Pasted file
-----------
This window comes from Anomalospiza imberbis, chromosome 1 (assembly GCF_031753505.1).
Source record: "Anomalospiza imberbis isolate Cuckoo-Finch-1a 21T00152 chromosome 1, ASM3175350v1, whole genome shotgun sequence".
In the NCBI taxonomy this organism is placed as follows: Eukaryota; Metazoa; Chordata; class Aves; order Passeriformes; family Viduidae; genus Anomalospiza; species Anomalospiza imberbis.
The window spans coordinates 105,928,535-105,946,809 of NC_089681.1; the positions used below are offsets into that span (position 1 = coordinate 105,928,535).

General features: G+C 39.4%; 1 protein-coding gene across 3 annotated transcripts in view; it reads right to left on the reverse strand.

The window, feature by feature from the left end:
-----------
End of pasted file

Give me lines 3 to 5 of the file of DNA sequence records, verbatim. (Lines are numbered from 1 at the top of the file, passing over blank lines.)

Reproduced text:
In the NCBI taxonomy this organism is placed as follows: Eukaryota; Metazoa; Chordata; class Aves; order Passeriformes; family Viduidae; genus Anomalospiza; species Anomalospiza imberbis.
The window spans coordinates 105,928,535-105,946,809 of NC_089681.1; the positions used below are offsets into that span (position 1 = coordinate 105,928,535).

General features: G+C 39.4%; 1 protein-coding gene across 3 annotated transcripts in view; it reads right to left on the reverse strand.